The Week in Death 19/11/18

The Week in Death

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From new criticisms of NHS palliative care, the latest articles on, the best death-related moments in the Marvel universe, right through to the strange world of immortal lobster, here’s The Week in Death.

News and campaigns

Do death doulas fill care gaps at the end of life?

A recent article in The Conversation has asked whether or not death doulas provide a bridge between NHS care and care provided by families. We think it’s true that gaps in care are being filled by not just death doulas, but family members, too.

It’s built into the hospice and palliative care system that families help out – either by being full time carers who use respite care, or as a stand in for around the clock care.  

Hospice care has grown massively in recent years, with many NHS hospitals combining with charitable palliative care teams. But the system relies on care done by family members, which in 2010 was thought to total around 7.6bn hours. Without this vital care being done by family, we wonder what standard of care would be provided for those who need it.

Articles on

What happens to your data privacy after you die?

What happens to all the emails you’ve sent, all those hours of surfing Youtube and all the details of your more mundane interactions on Facebook, such as that particularly bitter exchange between you and your best friend over the Strictly Come Dancing final, after you die? 

While Google aren’t able to guarantee that personal data is completely removed from their systems, the world of data is a grey area.  So where does it all go after you die?

The surprising careers of dead celebrities

For some celebrities, being dead is a lucrative career move. Whether it’s resurrection through CGI or the proclivity for singers to turn up at concerts through hologram 5 years after they die, there’s a lot of earning potential in dying. We take a look at the different ways celebrities keep earning after they die.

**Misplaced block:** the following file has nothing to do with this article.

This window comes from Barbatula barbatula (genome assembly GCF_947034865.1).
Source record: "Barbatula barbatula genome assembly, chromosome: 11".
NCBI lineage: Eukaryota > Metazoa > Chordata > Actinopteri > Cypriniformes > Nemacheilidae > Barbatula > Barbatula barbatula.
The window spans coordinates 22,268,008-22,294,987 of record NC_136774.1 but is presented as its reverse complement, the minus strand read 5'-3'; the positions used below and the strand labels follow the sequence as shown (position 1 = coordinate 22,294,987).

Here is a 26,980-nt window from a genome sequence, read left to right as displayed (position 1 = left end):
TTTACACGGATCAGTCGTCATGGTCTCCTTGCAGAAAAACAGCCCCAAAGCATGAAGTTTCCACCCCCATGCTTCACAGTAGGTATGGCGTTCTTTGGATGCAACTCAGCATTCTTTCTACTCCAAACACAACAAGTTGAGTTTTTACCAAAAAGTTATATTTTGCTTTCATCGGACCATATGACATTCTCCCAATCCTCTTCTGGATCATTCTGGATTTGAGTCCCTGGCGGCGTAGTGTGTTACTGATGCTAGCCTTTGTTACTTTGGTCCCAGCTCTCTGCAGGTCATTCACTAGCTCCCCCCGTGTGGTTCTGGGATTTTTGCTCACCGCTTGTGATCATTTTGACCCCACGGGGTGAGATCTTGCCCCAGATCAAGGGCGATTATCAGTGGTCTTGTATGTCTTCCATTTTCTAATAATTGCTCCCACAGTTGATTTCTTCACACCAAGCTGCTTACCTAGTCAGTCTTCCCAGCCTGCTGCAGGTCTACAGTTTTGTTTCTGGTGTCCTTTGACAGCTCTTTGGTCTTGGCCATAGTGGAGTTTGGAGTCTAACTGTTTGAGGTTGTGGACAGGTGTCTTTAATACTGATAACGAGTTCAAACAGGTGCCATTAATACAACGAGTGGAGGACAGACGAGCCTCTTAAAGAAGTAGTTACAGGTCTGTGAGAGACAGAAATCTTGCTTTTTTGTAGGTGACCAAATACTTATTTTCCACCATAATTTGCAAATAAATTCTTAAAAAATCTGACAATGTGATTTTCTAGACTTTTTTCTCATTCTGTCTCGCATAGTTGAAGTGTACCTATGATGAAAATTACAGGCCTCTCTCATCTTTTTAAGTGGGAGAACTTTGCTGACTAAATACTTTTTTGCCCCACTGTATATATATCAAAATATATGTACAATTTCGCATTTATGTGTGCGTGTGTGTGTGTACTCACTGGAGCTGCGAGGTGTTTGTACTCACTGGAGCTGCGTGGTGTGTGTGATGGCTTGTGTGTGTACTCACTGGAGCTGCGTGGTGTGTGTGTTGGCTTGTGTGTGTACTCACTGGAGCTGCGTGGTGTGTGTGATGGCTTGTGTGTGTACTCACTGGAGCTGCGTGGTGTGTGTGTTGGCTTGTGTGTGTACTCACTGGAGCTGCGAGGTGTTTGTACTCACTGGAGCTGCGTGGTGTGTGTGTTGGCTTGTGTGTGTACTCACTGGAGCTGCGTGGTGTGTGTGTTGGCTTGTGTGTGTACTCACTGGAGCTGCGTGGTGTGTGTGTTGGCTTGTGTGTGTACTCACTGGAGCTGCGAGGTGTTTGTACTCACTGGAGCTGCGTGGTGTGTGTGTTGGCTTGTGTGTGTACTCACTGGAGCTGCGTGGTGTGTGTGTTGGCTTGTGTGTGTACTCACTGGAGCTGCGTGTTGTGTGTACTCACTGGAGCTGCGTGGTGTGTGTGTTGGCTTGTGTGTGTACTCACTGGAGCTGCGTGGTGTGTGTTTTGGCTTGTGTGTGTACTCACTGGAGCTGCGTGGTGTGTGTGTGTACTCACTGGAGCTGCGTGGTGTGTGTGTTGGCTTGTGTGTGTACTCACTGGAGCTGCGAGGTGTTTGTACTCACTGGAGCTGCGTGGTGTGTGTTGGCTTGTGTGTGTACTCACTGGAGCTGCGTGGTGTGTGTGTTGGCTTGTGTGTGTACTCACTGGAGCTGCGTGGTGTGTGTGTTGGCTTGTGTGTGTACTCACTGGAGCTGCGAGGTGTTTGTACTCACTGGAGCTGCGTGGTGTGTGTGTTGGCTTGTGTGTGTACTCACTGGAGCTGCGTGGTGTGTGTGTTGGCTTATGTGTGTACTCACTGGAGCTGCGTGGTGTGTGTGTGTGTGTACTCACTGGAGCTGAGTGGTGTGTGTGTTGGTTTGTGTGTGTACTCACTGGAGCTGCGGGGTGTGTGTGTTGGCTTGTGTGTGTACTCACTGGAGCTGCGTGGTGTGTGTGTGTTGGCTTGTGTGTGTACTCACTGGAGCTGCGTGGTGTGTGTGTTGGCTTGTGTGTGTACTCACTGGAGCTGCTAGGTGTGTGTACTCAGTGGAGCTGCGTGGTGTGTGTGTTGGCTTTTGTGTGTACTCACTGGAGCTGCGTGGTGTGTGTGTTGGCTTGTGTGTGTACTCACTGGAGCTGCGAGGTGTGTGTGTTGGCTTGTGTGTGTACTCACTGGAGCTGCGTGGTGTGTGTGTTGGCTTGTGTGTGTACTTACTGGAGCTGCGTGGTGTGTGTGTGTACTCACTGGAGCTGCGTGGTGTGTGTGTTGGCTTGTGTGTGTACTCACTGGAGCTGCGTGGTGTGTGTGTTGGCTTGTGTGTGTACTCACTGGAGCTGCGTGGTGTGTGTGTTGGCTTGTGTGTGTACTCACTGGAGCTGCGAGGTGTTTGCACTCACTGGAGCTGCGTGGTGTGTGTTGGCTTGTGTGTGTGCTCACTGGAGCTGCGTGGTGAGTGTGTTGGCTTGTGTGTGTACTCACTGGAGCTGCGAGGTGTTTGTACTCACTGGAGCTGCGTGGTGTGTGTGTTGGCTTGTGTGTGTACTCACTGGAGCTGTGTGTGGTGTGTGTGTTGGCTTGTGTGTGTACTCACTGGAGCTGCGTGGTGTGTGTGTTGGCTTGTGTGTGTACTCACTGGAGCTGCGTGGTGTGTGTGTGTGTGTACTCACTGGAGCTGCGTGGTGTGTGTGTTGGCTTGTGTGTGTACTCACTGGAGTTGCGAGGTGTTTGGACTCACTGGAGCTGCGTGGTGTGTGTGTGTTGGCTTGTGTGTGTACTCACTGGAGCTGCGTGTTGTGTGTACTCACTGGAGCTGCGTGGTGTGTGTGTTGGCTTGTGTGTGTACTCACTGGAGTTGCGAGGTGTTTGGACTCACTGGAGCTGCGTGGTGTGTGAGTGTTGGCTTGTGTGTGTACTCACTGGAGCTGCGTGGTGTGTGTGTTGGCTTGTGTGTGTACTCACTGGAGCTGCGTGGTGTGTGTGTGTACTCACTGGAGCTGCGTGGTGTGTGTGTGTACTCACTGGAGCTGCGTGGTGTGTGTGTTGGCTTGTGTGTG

Farewell Wishes

Are you a) Human? and b) Mortal? If you answered yes to both of those, you’ll want to take a look at Farewell Wishes. In just 10 questions you can think about your own death and the details of your funeral – from whether you’d like to be buried or cremated to the kinds of songs you’d want played – and then pass them on to whoever should know. Family, friends, neighbours, pets, bank managers, passers by – everyone!

Start planning your funeral with Farewell Wishes here

Watching, listening and reading

We’ve been thinking about the late, great Stan Lee. The creator of our childhood worlds, keeper of our greatest secrets and the reason we didn’t go on many dates as teenagers, Stan Lee (along with his co-creator Jack Kirby) was the mind behind Marvel comics. After Stan Lee died last week, we created a list of our favourite Marvel death-related moments to make up for it.

The night Gwen Stacey died Gwen Stacey’s death had us rolling around on the floor screaming WHY?!! into our pillows and generally leaving us emotional wrecks.

Captain America dies… then comes back! Captain America dies. Sad. But in a miraculous development that defies logic, making us all believe in cryonics in the process, Captain America’s frozen body reanimates. 

Bruce Banner meets his end, stifled by the Hulk As Banner wrestles with the side of him he doesn’t really want to let loose, the conflict between his two natures comes to an unhappy end.


So, we’ve decided to look into immortality. We started with the strange creatures of the ocean, as they’re usually where the Earth’s most miraculously weird inhabitants reside. Out in the ocean, you can find organisms that are – technically! – immortal, such as the appropriately named Immortal Lobster.

Mostly found in the Mediterranean, the Turritopsis dohrnii (the Immortal Lobster’s more formal name) is able to revert itself to a sexually immature stage even after it’s reached full adult age.

What this means is that Immortal Lobsters just might hold the key to eternal life. An enzyme known as telomerase prevents the DNA in the lobsters’ cells from being damaged as they’re replicated. Every time this happens the telomerase shorten, effectively making sure the lobster never ages.

The next time you come across the humble American lobster (they’re common enough creatures, you’re likely to find one in your nearest seafood restaurant) remember that it might have the impressive ability to regenerate.

Remember, if you aren’t immortal, or a jellyfish for that matter, then you might want to make sure you’ve recorded your Farewell Wishes. You can do so using our new tool here.

Tune into The Week in Death next time for more updates on death, dying and everything in between. In the meantime, head to to start thinking about your funeral. 

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